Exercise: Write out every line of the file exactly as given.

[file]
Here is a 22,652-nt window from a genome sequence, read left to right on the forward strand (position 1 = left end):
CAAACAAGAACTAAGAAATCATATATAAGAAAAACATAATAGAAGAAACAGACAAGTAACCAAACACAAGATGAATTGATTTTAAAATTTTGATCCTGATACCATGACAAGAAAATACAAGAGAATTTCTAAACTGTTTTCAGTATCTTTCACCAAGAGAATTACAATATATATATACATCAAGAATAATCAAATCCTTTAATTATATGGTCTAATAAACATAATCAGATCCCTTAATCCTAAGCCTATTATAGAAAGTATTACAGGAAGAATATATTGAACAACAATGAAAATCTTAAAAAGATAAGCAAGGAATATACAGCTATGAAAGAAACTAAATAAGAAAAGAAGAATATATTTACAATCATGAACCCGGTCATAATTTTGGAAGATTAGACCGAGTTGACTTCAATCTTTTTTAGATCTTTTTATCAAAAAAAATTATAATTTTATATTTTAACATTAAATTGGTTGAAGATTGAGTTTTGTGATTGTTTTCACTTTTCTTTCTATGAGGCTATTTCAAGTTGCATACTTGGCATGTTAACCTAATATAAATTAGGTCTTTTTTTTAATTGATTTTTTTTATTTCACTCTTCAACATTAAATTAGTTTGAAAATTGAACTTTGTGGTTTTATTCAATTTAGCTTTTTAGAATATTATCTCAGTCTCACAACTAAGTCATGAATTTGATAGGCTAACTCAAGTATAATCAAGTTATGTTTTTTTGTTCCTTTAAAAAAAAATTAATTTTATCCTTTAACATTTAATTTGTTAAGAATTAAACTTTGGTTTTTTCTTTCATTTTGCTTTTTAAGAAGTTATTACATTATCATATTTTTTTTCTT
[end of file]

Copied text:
Here is a 22,652-nt window from a genome sequence, read left to right on the forward strand (position 1 = left end):
CAAACAAGAACTAAGAAATCATATATAAGAAAAACATAATAGAAGAAACAGACAAGTAACCAAACACAAGATGAATTGATTTTAAAATTTTGATCCTGATACCATGACAAGAAAATACAAGAGAATTTCTAAACTGTTTTCAGTATCTTTCACCAAGAGAATTACAATATATATATACATCAAGAATAATCAAATCCTTTAATTATATGGTCTAATAAACATAATCAGATCCCTTAATCCTAAGCCTATTATAGAAAGTATTACAGGAAGAATATATTGAACAACAATGAAAATCTTAAAAAGATAAGCAAGGAATATACAGCTATGAAAGAAACTAAATAAGAAAAGAAGAATATATTTACAATCATGAACCCGGTCATAATTTTGGAAGATTAGACCGAGTTGACTTCAATCTTTTTTAGATCTTTTTATCAAAAAAAATTATAATTTTATATTTTAACATTAAATTGGTTGAAGATTGAGTTTTGTGATTGTTTTCACTTTTCTTTCTATGAGGCTATTTCAAGTTGCATACTTGGCATGTTAACCTAATATAAATTAGGTCTTTTTTTTAATTGATTTTTTTTATTTCACTCTTCAACATTAAATTAGTTTGAAAATTGAACTTTGTGGTTTTATTCAATTTAGCTTTTTAGAATATTATCTCAGTCTCACAACTAAGTCATGAATTTGATAGGCTAACTCAAGTATAATCAAGTTATGTTTTTTTGTTCCTTTAAAAAAAAATTAATTTTATCCTTTAACATTTAATTTGTTAAGAATTAAACTTTGGTTTTTTCTTTCATTTTGCTTTTTAAGAAGTTATTACATTATCATATTTTTTTTCTT